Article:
THE SNP’s most controversial Holyrood selection battle is at the centre of a new row after claims ‘dark money’ is helping to promote an ally of Nicola Sturgeon.

Former minister Marco Biagi said he had gone public with his concerns about the race for the party’s candidacy in Edinburgh Central after being ignored by SNP HQ.

He said rival Angus Robertson, a former SNP deputy leader close to the First Minister, could spend “unlimited” sums on social media ads because of flawed rules.

He suggested the party’s failure to impose a level playing field and cap spending during the selection gave Mr Robertson an unfair advantage over his grassroots rivals.

He said SNP HQ's "mishandling" of the situation was now "harming the party".

Mr Robertson has spent between £1000 and £1500 on Facebook adverts for his selection campaign since July in a bid to reach the local SNP branch's 1400 members.

Mr Biagi also complained that £1,270 of the £2,790 Mr Robertson has been raised from a crowdfunder appeal for the internal selection race had been given anonymously. 

This includes three anonymous donations of £250 and one of £400.

Mr Biagi, who was the MSP for Edinburgh Central from 2011 to 2016, stood down, and is now trying to stand again in the seat, said he had raised his concerns about the frontrunner repeatedly.

He said he had written to National Secretary Angus MacLeod and SNP chair Kirsten Oswald, but they had failed to respond. 

Although Mr Biagi did not name Mr Robertson, the examples he highlighted were those of the former Moray MP and SNP Westminster leader.

Mr Biagi said: “The ongoing mishandling of the current process for selecting SNP candidates for next May’s elections is harming the party. 

“The SNP prides itself on being a democratic organisation that affords opportunity to all members to participate. But this is not the impression currently being given.

“If the party’s National Executive Committee wants to restrict Dominic Cummings tactics or dark money donations they could do it any time. And they should.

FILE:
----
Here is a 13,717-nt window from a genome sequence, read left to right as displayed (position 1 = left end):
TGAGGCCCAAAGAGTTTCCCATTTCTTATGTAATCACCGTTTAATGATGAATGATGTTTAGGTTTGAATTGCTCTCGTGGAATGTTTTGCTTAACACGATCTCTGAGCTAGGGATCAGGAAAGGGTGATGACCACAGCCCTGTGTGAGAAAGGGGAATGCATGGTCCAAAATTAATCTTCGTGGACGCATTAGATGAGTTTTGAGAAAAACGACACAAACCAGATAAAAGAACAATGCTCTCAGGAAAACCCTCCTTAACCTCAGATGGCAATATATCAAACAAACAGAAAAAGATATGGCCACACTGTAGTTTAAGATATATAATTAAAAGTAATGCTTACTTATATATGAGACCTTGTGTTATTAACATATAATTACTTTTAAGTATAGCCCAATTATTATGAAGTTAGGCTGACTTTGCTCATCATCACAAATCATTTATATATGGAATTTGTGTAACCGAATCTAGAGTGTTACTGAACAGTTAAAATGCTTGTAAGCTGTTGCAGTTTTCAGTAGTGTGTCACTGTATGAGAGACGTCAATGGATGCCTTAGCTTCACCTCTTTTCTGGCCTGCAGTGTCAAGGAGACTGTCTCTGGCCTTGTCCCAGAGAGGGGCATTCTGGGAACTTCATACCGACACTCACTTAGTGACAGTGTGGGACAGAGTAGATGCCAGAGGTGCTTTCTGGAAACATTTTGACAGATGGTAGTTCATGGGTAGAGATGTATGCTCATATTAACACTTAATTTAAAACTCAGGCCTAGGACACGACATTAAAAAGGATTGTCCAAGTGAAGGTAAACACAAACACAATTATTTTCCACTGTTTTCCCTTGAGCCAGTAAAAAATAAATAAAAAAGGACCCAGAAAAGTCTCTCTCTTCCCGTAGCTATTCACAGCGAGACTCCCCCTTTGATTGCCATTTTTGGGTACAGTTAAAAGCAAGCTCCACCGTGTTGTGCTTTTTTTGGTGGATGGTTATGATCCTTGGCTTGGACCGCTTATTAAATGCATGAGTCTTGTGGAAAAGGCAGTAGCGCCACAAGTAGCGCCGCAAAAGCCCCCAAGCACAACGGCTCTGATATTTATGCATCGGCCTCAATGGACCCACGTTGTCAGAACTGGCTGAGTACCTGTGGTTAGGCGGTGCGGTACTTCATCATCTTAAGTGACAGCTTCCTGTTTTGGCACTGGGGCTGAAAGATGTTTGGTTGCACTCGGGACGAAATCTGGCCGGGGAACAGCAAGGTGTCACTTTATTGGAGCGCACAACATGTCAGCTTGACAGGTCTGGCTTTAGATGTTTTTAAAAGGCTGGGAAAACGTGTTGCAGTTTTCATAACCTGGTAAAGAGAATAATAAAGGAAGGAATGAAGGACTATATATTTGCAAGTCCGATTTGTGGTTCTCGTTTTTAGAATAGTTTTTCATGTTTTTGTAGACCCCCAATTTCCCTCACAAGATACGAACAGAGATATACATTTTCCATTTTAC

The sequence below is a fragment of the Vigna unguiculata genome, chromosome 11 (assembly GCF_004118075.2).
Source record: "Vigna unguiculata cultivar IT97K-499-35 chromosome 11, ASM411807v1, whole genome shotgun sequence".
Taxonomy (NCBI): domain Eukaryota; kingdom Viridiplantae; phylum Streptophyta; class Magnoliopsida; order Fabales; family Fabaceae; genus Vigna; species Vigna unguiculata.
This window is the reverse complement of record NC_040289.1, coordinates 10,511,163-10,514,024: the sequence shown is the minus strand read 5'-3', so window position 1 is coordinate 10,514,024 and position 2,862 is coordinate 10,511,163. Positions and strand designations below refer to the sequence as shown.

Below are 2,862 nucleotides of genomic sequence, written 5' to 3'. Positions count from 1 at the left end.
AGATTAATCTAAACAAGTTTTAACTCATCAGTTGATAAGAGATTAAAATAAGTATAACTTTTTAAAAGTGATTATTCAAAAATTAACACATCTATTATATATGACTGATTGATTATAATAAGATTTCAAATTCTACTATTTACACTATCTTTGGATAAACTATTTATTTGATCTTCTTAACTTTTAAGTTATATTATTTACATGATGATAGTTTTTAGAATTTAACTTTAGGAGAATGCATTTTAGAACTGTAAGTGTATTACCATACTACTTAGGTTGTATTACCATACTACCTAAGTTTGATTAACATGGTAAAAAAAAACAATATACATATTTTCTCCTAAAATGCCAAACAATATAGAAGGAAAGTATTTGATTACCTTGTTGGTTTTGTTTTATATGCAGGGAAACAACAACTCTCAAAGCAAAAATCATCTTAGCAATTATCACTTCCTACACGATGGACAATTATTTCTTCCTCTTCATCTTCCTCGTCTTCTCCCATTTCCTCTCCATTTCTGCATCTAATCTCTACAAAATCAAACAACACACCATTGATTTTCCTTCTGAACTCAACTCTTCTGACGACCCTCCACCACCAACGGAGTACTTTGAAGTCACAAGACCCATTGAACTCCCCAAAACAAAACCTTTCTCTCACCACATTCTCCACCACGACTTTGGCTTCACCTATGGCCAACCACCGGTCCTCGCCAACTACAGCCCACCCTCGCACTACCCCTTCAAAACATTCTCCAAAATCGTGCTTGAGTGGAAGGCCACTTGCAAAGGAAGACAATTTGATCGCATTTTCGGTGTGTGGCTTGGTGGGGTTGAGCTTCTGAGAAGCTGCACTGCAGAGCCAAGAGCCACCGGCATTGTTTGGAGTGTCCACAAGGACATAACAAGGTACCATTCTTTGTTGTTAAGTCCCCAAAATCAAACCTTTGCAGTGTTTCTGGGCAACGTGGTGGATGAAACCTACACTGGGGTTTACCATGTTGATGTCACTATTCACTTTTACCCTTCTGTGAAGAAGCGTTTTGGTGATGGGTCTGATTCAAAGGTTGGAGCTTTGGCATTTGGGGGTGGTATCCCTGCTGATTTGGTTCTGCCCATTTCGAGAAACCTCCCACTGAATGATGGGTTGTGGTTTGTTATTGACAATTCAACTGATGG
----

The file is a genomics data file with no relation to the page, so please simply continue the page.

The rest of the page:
“All the work that has been done to ensure gender equality and disabled representation is wasted if candidate selections are left tilted towards those with the richest friends.

“SNP candidates should be raising money to unseat our opponents, not each other. 

“Every donation spent on an internal selection is one less available for campaigning on our shared objective of independence.

"In the 2018 Depute Leadership election paid social media advertising was limited by party rules. Why not now?

“I have raised this internally and it has gone nowhere. 

“I have exhausted internal channels and so with the greatest reluctance I am taking my concerns public so that members will know what is going on. I just believe ordinary party members want to see a level playing field – is that so much to ask?”

The SNP has repeatedly complained about the use of ‘dark money’, funds whose origins are unknown or unclear, when it benefits other parties, notably the Tories.

The row is the latest to hit the SNP’s selection contest in Edinburgh Central.

The seat is currently held by former Scottish Tory leader Ruth Davidson, who is moving to the House of Lords in May, leaving behind a wafer thin majority of just 610 votes.

The plum vacancy attracted two of the SNP’s big hitters, Mr Robertson, who lost his Westminster seat in 2017, and Joanna Cherry QC, the MP for Edinburgh South West.

With Mr Robertson an ally of Ms Sturgeon, and Ms Cherry close to Alex Salmond, the contest became a proxy battle between the First Minister and her estranged predecessor.

In July, the SNP’s ruling body controversially changed the party’s rules in what was widely seen as an attempt to stitch-up the race for Mr Robertson.

The National Executive Committee decided any sitting MP would have to give up their Westminster seat if they were selected for Holyrood, before the 2021 election.

Former SNP Westminster deputy leader Kirsty Blackman objected, saying it meant any MP interested in moving to Holyrood would have to make their staff redundant.

Ms Cherry pulled out of the race complaining it was “particularly unreasonable” to put her staff out of work in the middle of a economic crash caused by the pandemic.

Mr Biagi then entered the face alongside SNP activist Lee-Anne Menzies.

Mr Robertson, who yesterday became the first candidate in the country to launch an online hub for local members to get in touch, said: “I’m pleased to be using modern technology to communicate effectively with SNP members in Edinburgh Central.

“The selection rules are very clear in limiting our efforts through a website and social media outreach, which is exactly what I and other candidates are doing. 

“Fundraising is an essential part of modern selection and election campaigning and will be particularly important for the SNP in competing with the Tories to win in Edinburgh Central. 

“I believe I have the best all-round campaigning and candidate skills to help the SNP win."